• Engage! Warp Drive Could Become Reality with Quantum-Thruster Physics

    08/24/2013 8:14:33 PM PDT · by LibWhacker · 42 replies
    Space.com ^ | 8/21/13 | Miriam Kramer
    DALLAS — Warp-drive technology, a form of "faster than light" travel popularized by TV's "Star Trek," could be bolstered by the physics of quantum thrusters — another science-fiction idea made plausible by modern science. NASA scientists are performing experiments that could help make warp drive a possibility sometime in the future from a lab built for the Apollo program at NASA's Johnson Space Center in Houston. A warp-drive-enabled spacecraft would look like a football with two large rings fully encircling it. The rings would utilize an exotic form of matter to cause space-time to contract in front of and expand...
  • Flicker… A Bright New Method of Measuring Stellar Surface Gravity

    08/22/2013 8:01:58 AM PDT · by BenLurkin · 4 replies
    universetoday.com ^ | August 22, 2013 | Tammy Plotner on
    A simple, yet elegant method of measuring the surface gravity of a star has just been discovered. These computations are important because they reveal stellar physical properties and evolutionary state – and that’s not all. The technique works equally well for estimating the size of hundreds of exoplanets. Developed by a team of astronomers and headed by Vanderbilt Professor of Physics and Astronomy, Keivan Stassun, this new technique measures a star’s “flicker”. With an uncertainty ranging from 50 percent to 200 percent, astronomers have been eager to seize on a new way of measuring a star’s surface gravity which will...
  • Physicists levitate tiny diamonds in wild experiment

    08/16/2013 10:07:29 PM PDT · by 2ndDivisionVet · 26 replies
    Fox News ^ | August 15, 2013 | Laura Poppick
    In quite an eerie feat, physicists have floated microscopic diamonds in midair using laser beams. Researchers have already used lasers to levitate extremely small particles, such as individual atoms, but this is the first time that the technique has worked on a nanodiamond, which, in this case, measures just 100 nanometers (3.9 x 10-8 inches) across, or more than 1,000 times thinner than a fingernail. In the new study, the physicists from the University of Rochester relied on the fact that a laser beam, which is made up of photons, creates a tiny force that usually can't be felt.....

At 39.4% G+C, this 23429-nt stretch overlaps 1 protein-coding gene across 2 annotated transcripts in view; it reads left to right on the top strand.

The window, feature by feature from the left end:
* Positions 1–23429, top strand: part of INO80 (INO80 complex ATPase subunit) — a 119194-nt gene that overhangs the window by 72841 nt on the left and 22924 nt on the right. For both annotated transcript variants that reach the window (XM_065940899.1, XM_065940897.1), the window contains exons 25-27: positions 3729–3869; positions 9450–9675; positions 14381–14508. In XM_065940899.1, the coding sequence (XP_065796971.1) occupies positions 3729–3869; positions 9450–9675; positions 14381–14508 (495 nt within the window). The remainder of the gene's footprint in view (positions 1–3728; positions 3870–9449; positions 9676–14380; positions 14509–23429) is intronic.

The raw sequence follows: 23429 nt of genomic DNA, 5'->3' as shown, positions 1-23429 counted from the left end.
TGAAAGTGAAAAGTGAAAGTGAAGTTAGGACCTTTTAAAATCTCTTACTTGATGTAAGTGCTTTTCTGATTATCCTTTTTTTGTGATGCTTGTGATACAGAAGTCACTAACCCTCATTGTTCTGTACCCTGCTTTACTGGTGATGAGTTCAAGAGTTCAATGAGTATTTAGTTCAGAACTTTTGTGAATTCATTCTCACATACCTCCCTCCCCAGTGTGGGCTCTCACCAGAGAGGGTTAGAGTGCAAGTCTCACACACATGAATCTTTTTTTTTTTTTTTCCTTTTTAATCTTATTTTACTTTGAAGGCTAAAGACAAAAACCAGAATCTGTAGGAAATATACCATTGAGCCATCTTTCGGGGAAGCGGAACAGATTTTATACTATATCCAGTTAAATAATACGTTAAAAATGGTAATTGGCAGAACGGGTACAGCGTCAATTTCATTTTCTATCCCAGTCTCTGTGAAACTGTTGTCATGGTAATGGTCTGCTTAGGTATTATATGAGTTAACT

• New force potentially stronger than gravity discovered ( With cosmic Dust )

    08/09/2013 12:21:13 PM PDT · by Ernest_at_the_Beach · 22 replies
    Vr-zone ^ | July 26, 2013 2:40 am | David Farrell
    The Blackbody force is a newly discovered force that attracts atoms and molecules to hot, opaque objects emitting blackbody radiation. Under certain circumstances, the new force is stronger than gravity.
  • Relativistic Baseball

    08/04/2013 9:27:49 AM PDT · by 1rudeboy · 47 replies
    What would happen if you tried to hit a baseball pitched at 90% the speed of light?Let’s set aside the question of how we got the baseball moving that fast. We'll suppose it's a normal pitch, except in the instant the pitcher releases the ball, it magically accelerates to 0.9c. From that point onward, everything proceeds according to normal physics.: The answer turns out to be “a lot of things”, and they all happen very quickly, and it doesn’t end well for the batter (or the pitcher). I sat down with some physics books, a Nolan Ryan action figure, and...
  • Spin rate of black holes pinned down

    08/08/2013 1:35:04 AM PDT · by LibWhacker · 12 replies
    Nature ^ | 8/6/13 | Eugenie Samuel Reich
    Black holes can be described by just two fundamental characteristics: mass and spin. Astronomers have been able to measure the objects’ mass for decades, by looking for gravitational effects on the orbits of nearby stars. But measuring spin, which records the angular momentum of the matter that falls into the holes, has proved troublesome, particularly for the supermassive black holes that lie at the centres of galaxies. No light emanates from the black holes’ spinning event horizons, so astronomers instead look for proxies that emit X-rays, such as the swirling disks of matter that feed into some holes. Such indirect...